Computer Skills Certification - a Guide in IT Skills Development
Every now and then we can still see an item in the requirements section of some vacancies that goes as something like “Excellent skills of using a computer” or “Adequate skills of working on a computer”. “What IS excellent skills of using a computer?” one would ask and very rightfully so. And how does it differ from “adequate” level? And even more importantly – how do you measure these skills?
These and similar questions were just one of the numerous reasons to trigger the initiation of the project “UzCDL” – development of system that certifies computer literacy of people. Despite its European analogues, the system has nevertheless been developed from zero to a shape it has taken to this date – a fully operational system that gives people a standardized point of reference and allows them to determine their level of computer knowledge, literacy and skills. Having been in the process of careful development since 2007, the system has finally been launched in September of 2008 with technical assistance provided by UNDP in Uzbekistan.
With supply creating demand being a frequent observation in the market when it comes to innovations, presentation of the system to the population of Uzbekistan has made it clear to many, both individuals and organizations, that necessity for it has long been there, but the idea and solution has been far beyond reach. Not only does certification gives the management of organizations a better picture of how well prepared and competent their employees are in terms of the tomorrow’s demand for skills, but also it gives an excellent opportunity for people to lean on a reference point identified by qualified experts, establish for themselves their learning needs, and means to bring their existing knowledge to a more systematic shape.
“This has been a great opportunity for all the employees in our organization” says Safarova Feruza, Head of Staff Training and Retraining Department at Communications and Information Agency of Uzbekistan, referring to experience of her colleagues in taking UzCDL tests. “Benefits are various. Our administrators have been substantially freed from very frequent IT-related requests, usually of a basic nature, from all other colleagues. Now most of our colleagues solve their IT-based matters for themselves. This saved time and money for our organization, and considerably increased productivity. In addition, we all had a very good chance to have a theoretical and hands-on experience working with Office 2007, which is new for all of us”.
One of the most obvious evidences of Uzbekistan Government’s full comprehension of importance of this initiative has come as an approval of the system by the Coordination Council for Computerization and ICT Development and its special directive from 2009 requiring all the administrative staff of organizations within the Communication Agency to take UzCDL tests. Since then around 2000 people from various organizations of the IT sector, such as Communications and Information Agency of Uzbekistan, UzInfocom Centre, UNICON.UZ Centre, Alskom Insurance Company, Uzbektelekom National operator, Tashkent affiliate of “Uzbekiston Pochtasi” Co., Tashkent University of Information Technologies, and others have taken the UzCDL tests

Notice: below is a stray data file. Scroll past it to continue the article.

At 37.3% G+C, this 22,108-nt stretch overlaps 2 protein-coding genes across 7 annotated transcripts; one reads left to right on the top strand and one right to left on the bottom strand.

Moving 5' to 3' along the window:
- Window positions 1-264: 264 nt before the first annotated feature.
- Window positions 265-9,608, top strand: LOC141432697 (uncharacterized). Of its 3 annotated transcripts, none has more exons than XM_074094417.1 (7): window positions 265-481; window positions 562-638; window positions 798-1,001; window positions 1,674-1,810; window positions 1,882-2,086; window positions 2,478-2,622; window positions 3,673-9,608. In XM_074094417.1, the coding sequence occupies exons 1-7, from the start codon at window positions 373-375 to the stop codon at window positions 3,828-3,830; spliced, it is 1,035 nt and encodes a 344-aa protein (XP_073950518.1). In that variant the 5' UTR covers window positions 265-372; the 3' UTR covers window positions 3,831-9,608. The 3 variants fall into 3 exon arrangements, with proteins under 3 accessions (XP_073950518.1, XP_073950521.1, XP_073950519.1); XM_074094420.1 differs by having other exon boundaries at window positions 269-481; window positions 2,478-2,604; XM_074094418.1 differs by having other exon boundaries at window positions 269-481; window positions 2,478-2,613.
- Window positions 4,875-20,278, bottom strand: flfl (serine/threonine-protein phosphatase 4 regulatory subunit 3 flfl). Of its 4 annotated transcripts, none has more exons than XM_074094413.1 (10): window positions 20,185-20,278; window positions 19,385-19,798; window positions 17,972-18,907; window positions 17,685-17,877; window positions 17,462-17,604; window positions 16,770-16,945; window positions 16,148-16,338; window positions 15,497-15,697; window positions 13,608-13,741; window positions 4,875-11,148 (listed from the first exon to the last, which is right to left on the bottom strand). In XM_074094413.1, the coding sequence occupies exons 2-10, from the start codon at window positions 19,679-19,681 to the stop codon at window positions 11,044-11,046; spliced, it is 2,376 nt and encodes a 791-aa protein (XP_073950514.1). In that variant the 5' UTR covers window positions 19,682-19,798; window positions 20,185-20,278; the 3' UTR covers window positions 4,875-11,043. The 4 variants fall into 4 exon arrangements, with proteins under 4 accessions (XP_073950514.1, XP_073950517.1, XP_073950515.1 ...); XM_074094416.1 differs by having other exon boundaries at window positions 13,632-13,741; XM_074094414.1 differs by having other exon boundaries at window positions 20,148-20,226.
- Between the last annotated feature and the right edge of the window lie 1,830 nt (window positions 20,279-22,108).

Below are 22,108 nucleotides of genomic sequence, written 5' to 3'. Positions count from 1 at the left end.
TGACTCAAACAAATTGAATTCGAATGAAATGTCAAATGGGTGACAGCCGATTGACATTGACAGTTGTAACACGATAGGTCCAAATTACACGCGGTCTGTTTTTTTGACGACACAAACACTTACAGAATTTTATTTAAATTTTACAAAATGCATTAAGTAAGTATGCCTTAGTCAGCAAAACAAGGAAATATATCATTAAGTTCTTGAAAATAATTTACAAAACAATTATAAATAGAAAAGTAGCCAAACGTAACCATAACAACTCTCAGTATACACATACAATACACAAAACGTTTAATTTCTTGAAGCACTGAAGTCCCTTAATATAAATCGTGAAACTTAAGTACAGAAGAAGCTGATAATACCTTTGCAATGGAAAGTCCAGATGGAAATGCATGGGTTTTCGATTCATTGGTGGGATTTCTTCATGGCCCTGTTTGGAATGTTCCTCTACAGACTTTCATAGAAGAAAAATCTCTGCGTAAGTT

“Even though UzCDL is a testing and certification system,” says Bokhodir Ayupov, Task Manager on Capacity Development of “ICT Policy” project, “its aim of uttermost importance lays in creating the necessity and a worthy reason for people to increase their computer literacy through attending various IT learning centers. A worker who attempts and passes the UzCDL tests is one joy for us, but people who fail and decide to take specialized training and prepare better to try again– are the ones of a higher interest for us. Statistics to this date show that 47% of all the candidates who sat for tests have passed them. This is a good indicator for us that the difficulty level of our tests is very adequate”.
To this date there are 6 testing centers in Tashkent and one in Navoi, while in other regions tests are made available in regional branches of Tashkent University of Information Technologies.
Aligned with major aims of Good Governance Unit, most of the stakeholders of this system share a wide range of long run strategic expectations. With the abovementioned directive being an initial trigger, the system should, upon assessment of government employees’ IT literacy level, evaluate their training needs. The system will help evaluate effectiveness of existing training courses, develop custom tailored training sessions for properly identified target groups. This all should in the long run yield in increased effectiveness of computer usage and improvement of the overall computer literacy among government employees, increase responsiveness of government agencies by increasing internal document flow, and create favorable environment for instilling e-government projects and information systems.